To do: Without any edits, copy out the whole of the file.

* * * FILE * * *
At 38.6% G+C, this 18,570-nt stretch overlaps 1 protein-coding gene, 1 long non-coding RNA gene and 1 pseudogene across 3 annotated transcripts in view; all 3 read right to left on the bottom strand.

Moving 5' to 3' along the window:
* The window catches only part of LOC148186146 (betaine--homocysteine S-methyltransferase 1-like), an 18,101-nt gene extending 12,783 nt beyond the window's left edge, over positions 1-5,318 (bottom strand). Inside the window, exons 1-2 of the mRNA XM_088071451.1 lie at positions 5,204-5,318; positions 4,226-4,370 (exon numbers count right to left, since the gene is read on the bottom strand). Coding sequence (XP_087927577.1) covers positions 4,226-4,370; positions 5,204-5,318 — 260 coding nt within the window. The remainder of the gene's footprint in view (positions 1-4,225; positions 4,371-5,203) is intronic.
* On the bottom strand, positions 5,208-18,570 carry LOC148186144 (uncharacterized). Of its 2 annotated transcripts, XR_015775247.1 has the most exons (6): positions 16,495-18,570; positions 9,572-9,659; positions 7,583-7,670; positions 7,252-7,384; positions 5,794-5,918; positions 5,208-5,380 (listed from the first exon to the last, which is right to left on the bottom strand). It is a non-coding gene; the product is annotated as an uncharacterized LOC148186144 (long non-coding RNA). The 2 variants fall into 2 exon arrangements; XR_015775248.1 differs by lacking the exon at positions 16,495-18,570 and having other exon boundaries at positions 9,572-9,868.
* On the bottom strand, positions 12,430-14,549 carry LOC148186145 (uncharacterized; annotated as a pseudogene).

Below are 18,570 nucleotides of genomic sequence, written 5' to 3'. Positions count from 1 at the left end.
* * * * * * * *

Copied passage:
At 38.6% G+C, this 18,570-nt stretch overlaps 1 protein-coding gene, 1 long non-coding RNA gene and 1 pseudogene across 3 annotated transcripts in view; all 3 read right to left on the bottom strand.

Moving 5' to 3' along the window:
* The window catches only part of LOC148186146 (betaine--homocysteine S-methyltransferase 1-like), an 18,101-nt gene extending 12,783 nt beyond the window's left edge, over positions 1-5,318 (bottom strand). Inside the window, exons 1-2 of the mRNA XM_088071451.1 lie at positions 5,204-5,318; positions 4,226-4,370 (exon numbers count right to left, since the gene is read on the bottom strand). Coding sequence (XP_087927577.1) covers positions 4,226-4,370; positions 5,204-5,318 — 260 coding nt within the window. The remainder of the gene's footprint in view (positions 1-4,225; positions 4,371-5,203) is intronic.
* On the bottom strand, positions 5,208-18,570 carry LOC148186144 (uncharacterized). Of its 2 annotated transcripts, XR_015775247.1 has the most exons (6): positions 16,495-18,570; positions 9,572-9,659; positions 7,583-7,670; positions 7,252-7,384; positions 5,794-5,918; positions 5,208-5,380 (listed from the first exon to the last, which is right to left on the bottom strand). It is a non-coding gene; the product is annotated as an uncharacterized LOC148186144 (long non-coding RNA). The 2 variants fall into 2 exon arrangements; XR_015775248.1 differs by lacking the exon at positions 16,495-18,570 and having other exon boundaries at positions 9,572-9,868.
* On the bottom strand, positions 12,430-14,549 carry LOC148186145 (uncharacterized; annotated as a pseudogene).

Below are 18,570 nucleotides of genomic sequence, written 5' to 3'. Positions count from 1 at the left end.